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Workplace Relations Commission – Time Limit and “Reasonable Cause”

The case of A Company v A Worker ADJ-00005576 from from last month highlights the importance of ensuring claims are made on time. In general an employee has 6 months from the date of dismissal or date of contravention (e.g. failure to pay salary on a particular date) to lodge a claim. This can be extended where it can be shown there has been “reasonable cause” for the delay.

In this case, the Adjudicator questioned whether “reasonable cause” had been shown by the employee in seeking an extension beyond the initial six month time frame to lodge his claim for unfair dismissal and noted:

“The test for ‘reasonable cause’ was set out in the case of Cementation Skanska v Carroll, DWT 0338,as follows.

It is the Court’s view that in considering if reasonable cause exists, it is for the claimant to show that there are reasons which both explain the delay and afford an excuse for the delay. The explanation must be reasonable, that is to say it must make sense, be agreeable to reason and not be irrational or absurd. In the context in which the expression reasonable cause appears in the statute it suggests an objective standard, but it must be applied to the facts and circumstances known to the claimant at the material time. The claimant’s failure to present the claim within the six-month time limit must have been due to the reasonable cause relied upon. Hence there must be a causal link between the circumstances cited and the delay and the claimant should satisfy the Court, as a matter of probability, that had those circumstances not been present he would have initiated the claim in time”.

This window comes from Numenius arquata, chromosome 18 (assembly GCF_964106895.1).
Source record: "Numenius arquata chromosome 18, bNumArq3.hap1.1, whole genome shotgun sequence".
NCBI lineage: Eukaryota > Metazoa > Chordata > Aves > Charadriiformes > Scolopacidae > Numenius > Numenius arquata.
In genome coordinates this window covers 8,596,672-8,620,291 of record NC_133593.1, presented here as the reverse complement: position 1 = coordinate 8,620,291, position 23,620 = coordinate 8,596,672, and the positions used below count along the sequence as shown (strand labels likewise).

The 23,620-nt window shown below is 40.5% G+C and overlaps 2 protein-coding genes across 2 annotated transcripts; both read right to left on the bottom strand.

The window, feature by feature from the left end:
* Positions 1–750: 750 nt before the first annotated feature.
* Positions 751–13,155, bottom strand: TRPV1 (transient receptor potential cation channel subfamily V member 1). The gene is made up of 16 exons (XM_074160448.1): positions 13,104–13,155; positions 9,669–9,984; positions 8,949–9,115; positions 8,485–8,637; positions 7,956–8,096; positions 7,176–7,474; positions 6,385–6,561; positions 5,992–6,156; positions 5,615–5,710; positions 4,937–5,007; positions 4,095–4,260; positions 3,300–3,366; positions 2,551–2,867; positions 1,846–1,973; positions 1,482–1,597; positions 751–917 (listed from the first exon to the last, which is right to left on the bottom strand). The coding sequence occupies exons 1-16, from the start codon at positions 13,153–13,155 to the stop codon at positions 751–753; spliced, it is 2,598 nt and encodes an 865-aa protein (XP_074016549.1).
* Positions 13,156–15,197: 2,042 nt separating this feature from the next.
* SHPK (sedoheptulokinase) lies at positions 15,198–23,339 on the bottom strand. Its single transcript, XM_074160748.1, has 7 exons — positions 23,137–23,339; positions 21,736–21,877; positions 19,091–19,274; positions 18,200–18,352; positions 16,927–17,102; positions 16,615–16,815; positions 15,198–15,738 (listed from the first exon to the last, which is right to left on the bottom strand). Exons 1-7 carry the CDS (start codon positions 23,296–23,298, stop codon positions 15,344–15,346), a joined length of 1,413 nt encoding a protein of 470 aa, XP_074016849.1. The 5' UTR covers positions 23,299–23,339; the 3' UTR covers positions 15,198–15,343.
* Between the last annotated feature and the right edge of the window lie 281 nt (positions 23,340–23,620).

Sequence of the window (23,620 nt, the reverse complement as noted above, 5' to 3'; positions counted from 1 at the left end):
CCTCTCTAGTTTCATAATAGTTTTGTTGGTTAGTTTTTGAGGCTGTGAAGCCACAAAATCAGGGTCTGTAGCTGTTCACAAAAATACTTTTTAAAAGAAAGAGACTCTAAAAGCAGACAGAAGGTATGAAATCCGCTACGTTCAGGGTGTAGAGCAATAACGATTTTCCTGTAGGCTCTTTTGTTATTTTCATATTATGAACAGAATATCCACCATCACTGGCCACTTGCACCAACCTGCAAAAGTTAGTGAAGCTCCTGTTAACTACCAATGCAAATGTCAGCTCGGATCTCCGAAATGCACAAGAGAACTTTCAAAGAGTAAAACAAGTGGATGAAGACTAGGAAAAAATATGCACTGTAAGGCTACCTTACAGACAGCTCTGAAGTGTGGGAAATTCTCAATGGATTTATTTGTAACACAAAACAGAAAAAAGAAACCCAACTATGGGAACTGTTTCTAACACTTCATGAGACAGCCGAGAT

Test for Reasonable Cause

The Skanska case set out a five element test for reasonable cause:

1 The Complainant must explain the delay

2The explanation must be reasonable

3There must be an objective standard, applied in the circumstances of the case

4There must be a causal link between the circumstances and the delay

5 The Complainant must show that, if the circumstances were not present, he would have submitted his claim.

In this case the employee failed to show reasonable cause for failing to lodge the complaint on time.

Employment Law Case Tip

We always advise clients to lodge claims as soon as possible and not to wait until the last minute. The preparation of claims can take longer than expected and it is far preferable to be early than to try and seek an extension for “reasonable cause”.

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